Throughout her journey, Véronique developed an active and genuine interest in developing others as a caring group leader, a college-wise champion for early career researchers as well as acting as lead in research culture for her department.
Vicki is an Advanced Research Fellow and Wellcome Sir Henry Dale Fellow at Imperial College London.
Vicki completed her PhD in the lab of Carol Wicking at the University of Queensland, Institute for Molecular Bioscience, Brisbane, examining the role of Hedgehog signalling in craniofacial morphogenesis.
Vicki then moved to London to undertake postdoctoral training in the lab of James Briscoe at the Francis Crick Institute where she developed expertise in the use of embryonic stem cells as in vitro models of development. Here, she made major contributions to our understanding of how cells adopt a spinal cord identity during development, updating textbook views on nervous system regionalisation. In recognition of this work, she was awarded the Young Embryologist Network medal in 2017.
In 2020, Vicki was awarded a Sir Henry Dale Fellowship from Wellcome and The Royal Society and established her lab at Imperial College London. She heads the Development and Transcriptional Control groupat the MRC LMS, based at the Hammersmith Hospital Campus. The group employs experimental and computational approaches to examine the molecular events that impose regional identity in the body plan.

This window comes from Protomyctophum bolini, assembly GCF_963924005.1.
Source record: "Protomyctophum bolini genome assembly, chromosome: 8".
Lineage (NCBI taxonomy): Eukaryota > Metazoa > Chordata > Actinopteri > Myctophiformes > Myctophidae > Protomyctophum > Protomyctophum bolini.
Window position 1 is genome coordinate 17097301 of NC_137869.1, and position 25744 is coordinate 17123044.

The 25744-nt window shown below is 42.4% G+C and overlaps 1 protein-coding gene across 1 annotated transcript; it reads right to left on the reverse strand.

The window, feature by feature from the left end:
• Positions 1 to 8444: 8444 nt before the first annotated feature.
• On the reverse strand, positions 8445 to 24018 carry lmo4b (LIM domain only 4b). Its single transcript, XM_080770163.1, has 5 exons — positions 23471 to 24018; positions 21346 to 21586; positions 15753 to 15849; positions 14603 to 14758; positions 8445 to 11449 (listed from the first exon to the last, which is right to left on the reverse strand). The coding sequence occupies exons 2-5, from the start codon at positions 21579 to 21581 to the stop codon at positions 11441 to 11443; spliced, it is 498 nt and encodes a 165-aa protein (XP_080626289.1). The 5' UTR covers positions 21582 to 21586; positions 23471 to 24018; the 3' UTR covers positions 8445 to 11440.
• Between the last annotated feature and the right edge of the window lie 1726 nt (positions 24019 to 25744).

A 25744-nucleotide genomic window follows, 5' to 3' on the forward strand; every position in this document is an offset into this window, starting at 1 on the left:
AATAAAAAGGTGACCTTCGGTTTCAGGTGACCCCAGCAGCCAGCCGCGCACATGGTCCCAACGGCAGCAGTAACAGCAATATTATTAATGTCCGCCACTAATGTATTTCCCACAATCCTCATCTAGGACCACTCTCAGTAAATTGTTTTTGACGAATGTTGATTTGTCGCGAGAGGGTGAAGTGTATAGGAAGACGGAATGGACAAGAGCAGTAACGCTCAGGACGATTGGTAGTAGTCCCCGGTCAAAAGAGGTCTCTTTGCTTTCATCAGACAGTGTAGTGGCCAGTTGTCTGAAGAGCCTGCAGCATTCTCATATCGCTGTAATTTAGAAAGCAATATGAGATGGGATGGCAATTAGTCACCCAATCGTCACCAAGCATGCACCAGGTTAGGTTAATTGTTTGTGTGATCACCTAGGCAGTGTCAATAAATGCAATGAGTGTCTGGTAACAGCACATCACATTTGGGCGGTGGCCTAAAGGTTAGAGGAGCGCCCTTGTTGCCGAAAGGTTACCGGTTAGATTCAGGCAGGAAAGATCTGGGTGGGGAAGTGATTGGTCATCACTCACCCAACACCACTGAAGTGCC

The BSDB annual meeting represents the flagship meeting of developmental and stem cell biologists in the UK and Europe. In joining the committee, Vicki is delighted to play a part in supporting and promoting the outstanding science from across the community, in addition to promoting equality, diversity and inclusion.
Following on from his BSc in Pharmacology, he was taken on as a PhD student in Prof. Mike White’s lab in 2006 where his interests were kindled regarding the dynamic nature of proteins and cellular heterogeneity. The focus of his PhD was on using time-lapse microscopy to study how NF-κB dynamics can control cell fate. It was here where he learned how using mathematical models iteratively with experimental observations are key approaches in biology.
In 2011, he made the transition to developmental biology, joining Prof. Alfonso Martinez Arias’ group in Cambridge. He used his background in cell dynamics, heterogeneity, and live-cell microscopy to study how mouse embryonic stem cells (ESCs) choose their fate, focussing on the decision to either remain pluripotent, or choose a primitive streak-like fate. Whilst in Cambridge, his work made the transition from a purely 2D approach to using 3D organoids, which became known as gastruloids, to understand the mechanisms of symmetry-breaking, axial specification, and cell fate during early development. This was continued through his NC3Rs David Sainsbury Fellowship to probe the mechanisms of left-right symmetry breaking.
In 2019 he started his own group in the University of Liverpool where he uses both 2D cell culture and 3D gastruloids, coupled with mathematical modelling, to uncover the mechanisms involved in axial patterning and morphogenesis.